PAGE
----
The slow take-up of broadband services by residential customers is proving to be frustrating for the director of the Southern Cross Cable Network, Ross Pfeffer.
Pfeffer says New Zealand and Australian telcos aren't making the most of the opportunity the Southern Cross Cable presents.
"The key to our ongoing growth is the broadband roll out, particularly residential roll out," says Pfeffer.
"The cable is there for people to use and most of the users are residential. Really the whole paradigm shift of the internet and the whole new level of development is about putting broadband access into people's homes."
Pfeffer says broadband is "incredibly important" to the economy of the region and points to the US where the internet is a major component of the economy these days.
"The role of residential broadband in the US is incredibly important and increasingly so as we go forward."
He says there are two main reasons for the slow residential uptake of broadband.
"Firstly the price is quite high because there are volume charges that go with [broadband], and secondly it's not substantially promoted into the residential market and most people are blissfully unaware of what they could have."
Pfeffer says New Zealand and Australia are both countries renowned for their early adoption of technologies and both have jumped onto the internet bandwagon, but both are in danger of falling behind other countries such as South Korea and Singapore unless broadband becomes more ubiquitous.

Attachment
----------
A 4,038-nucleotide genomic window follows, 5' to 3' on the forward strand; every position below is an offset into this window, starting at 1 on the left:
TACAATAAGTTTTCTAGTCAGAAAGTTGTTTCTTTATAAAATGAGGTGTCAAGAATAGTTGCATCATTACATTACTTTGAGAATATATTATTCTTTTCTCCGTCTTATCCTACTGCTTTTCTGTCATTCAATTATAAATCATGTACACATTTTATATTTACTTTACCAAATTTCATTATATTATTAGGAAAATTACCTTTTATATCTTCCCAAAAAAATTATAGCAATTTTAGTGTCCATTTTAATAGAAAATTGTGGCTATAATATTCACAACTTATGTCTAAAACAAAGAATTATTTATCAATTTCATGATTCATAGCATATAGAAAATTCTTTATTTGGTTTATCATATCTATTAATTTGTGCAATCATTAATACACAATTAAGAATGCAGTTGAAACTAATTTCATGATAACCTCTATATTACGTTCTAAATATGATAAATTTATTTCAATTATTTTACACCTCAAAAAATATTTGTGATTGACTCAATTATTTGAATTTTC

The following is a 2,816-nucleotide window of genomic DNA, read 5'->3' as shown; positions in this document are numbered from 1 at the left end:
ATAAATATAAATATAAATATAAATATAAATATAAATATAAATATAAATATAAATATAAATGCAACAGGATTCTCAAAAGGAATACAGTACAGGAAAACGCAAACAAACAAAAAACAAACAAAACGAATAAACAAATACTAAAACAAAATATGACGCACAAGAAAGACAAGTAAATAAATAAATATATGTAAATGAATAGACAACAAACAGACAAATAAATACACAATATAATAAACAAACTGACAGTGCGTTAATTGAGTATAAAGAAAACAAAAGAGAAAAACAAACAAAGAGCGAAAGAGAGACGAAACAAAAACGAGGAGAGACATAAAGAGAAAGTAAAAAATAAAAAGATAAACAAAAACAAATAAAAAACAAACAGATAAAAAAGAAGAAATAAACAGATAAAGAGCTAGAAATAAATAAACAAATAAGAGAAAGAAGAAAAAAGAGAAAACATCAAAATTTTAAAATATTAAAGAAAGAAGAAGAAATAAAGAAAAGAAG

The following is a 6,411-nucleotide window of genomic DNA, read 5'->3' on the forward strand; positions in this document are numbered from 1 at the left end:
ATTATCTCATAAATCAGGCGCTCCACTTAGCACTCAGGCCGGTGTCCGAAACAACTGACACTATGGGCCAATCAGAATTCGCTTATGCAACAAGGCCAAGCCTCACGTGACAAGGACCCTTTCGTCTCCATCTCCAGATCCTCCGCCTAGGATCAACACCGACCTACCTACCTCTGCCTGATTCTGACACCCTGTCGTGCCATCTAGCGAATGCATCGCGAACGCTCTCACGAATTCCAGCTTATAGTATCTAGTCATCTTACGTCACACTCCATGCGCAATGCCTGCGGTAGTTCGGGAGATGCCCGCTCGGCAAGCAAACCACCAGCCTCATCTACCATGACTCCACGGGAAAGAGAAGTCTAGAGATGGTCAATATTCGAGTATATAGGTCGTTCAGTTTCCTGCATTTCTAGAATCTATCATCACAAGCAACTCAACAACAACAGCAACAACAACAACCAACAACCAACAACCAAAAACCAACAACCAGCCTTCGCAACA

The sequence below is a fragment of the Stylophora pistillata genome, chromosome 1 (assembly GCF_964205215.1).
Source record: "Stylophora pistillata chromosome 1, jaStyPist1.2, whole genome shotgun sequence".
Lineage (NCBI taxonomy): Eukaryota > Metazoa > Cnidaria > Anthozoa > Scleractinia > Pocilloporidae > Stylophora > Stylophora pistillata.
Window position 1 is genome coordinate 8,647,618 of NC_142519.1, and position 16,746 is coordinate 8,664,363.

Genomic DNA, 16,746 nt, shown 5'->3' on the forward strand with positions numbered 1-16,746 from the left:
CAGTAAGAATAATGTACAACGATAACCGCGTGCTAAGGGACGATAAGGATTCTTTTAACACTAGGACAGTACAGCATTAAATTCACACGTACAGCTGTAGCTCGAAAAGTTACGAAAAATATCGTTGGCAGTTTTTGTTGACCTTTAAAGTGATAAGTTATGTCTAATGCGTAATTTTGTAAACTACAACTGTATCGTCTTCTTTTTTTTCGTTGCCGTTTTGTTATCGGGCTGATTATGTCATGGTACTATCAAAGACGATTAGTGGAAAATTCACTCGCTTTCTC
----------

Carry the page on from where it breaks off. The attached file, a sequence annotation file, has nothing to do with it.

The chief executive of the Telecommunication User's Association (TUANZ), Ernie Newman, says part of the problem is the Kiwi Share Obligation (KSO) that Telecom has to support. The KSO means Telecom can't charge users for local calls and that's created a very cheap dial-up culture in New Zealand.
"The increment between dial up and broadband is simply too high for most people to be comfortable with," says Newman. He says most countries around the world need government intervention to get broadband rolled out for residential customers as most of the telcos focus on the more lucrative business market.
Pfeffer says New Zealand is better off than Australia in many respects, one of which is the upcoming regulatory regime.
"I understand Telstra [in Australia] is wholesaling its DSL flavour at the same price as it sells it, which kills it, and if someone wants to build their own they have to pay Telstra $48 a line per month for the right to use a line that Telstra already gets paid for anyway."